Life As A Gay Man In Armenia

I am a 24-year-old LGBT/HIV activist from Armenia, where homosexuality was decriminalised only 11 years ago.

I don’t know when I realised I was gay. I think it was around the age of 14 when I first thought I was different from my classmates.

One of my classmates made comments while we were changing in the locker room, implying that I was gay. When this person labelled me as “gay” or “faggot”, I felt disrespected. He said he was joking, but it was bullying, abuse, and torture to me.

When I turned 16, I decided I could not be changed and I needed to start accepting myself. I got depressed, scared, angry, and felt alone through those 2 years and I was praying every day to finish my school as soon as possible.

I remember one day surfing the internet, I wasn’t really looking for anything, I was just bored. I found a dating website for gays. This was the first time that I thought: I am not alone. I was so happy to meet with a guy like me. We became friends. He showed me gathering places for gay people in Yerevan (the capital of Armenia); parks and bars. I felt lucky to have met him.

Gradually, I found more people like me and made friends. At the same time, I was studying at university, which was another new and eye-opening experience. My friends were older than me and they supported me so much. They gave me the confidence to tackle all the discrimination that I encountered at university and in everyday life.

Once I was involved delivering HIV-testing services at a local clinic (I was already involved in HIV-prevention activities for several NGOs). We faced bullying and discrimination there. The doctors were laughing at our manners, clothes, and behaviour. I felt the same feelings I had felt at school. This experience was a changing point in my life. I thought: I have to change my environment, culture, laws, and people’s attitudes. I want people like me to feel free, equal, and healthy.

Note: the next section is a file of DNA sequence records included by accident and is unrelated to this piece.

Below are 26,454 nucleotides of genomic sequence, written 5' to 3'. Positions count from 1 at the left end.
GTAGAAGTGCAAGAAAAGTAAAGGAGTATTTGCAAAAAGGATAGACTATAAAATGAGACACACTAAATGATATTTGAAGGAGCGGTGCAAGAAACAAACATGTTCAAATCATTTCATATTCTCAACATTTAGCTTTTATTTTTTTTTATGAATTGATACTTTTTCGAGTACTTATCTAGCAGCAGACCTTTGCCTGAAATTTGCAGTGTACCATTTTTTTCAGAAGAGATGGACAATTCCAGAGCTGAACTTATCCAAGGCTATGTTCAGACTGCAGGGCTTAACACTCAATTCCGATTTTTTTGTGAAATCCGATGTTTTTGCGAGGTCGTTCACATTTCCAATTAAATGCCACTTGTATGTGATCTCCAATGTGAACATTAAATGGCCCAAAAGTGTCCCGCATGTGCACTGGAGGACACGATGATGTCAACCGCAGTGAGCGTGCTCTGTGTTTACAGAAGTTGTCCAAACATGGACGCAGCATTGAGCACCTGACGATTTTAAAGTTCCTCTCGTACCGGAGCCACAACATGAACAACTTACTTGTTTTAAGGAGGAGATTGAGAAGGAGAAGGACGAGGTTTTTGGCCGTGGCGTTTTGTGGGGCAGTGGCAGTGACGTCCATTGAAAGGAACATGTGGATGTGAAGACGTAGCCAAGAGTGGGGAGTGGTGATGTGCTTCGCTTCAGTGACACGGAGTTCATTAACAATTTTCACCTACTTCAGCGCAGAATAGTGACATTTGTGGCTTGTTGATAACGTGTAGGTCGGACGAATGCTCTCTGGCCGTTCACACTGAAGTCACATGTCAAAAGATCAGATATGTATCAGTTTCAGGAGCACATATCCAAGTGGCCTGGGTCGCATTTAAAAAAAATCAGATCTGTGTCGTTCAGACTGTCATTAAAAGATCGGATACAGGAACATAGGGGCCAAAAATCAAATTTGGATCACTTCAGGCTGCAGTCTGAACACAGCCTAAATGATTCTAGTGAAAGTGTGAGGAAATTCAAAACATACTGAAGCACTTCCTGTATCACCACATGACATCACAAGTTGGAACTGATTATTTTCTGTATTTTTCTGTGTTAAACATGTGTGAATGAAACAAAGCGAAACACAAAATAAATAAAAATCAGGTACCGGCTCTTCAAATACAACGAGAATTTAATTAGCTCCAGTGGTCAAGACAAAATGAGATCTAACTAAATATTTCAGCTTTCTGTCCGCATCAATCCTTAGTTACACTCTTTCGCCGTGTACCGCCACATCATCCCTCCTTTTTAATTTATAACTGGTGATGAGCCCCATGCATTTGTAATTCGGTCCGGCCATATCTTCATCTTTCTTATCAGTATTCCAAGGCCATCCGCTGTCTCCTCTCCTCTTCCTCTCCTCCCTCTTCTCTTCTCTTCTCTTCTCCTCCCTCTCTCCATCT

In 2012, some of my friends and I founded Men with Social Mission (MSM) Armenia, a support group that aims to help young LGBT people to tackle discrimination and educates them about HIV prevention. In December, 2013, our project received its first MTV Staying Alive grant. My personal experience pushed me to become an activist, to support those people who are from my community, who face violence and discrimination everywhere.

One day I will stop my activism—the day when I’ll be sure that all lesbians, gays, bisexuals, and transgender people in my community and in the world feel happy. My destination is equality.

by Ashot Gervorgyan
Source – Staying Alive Foundation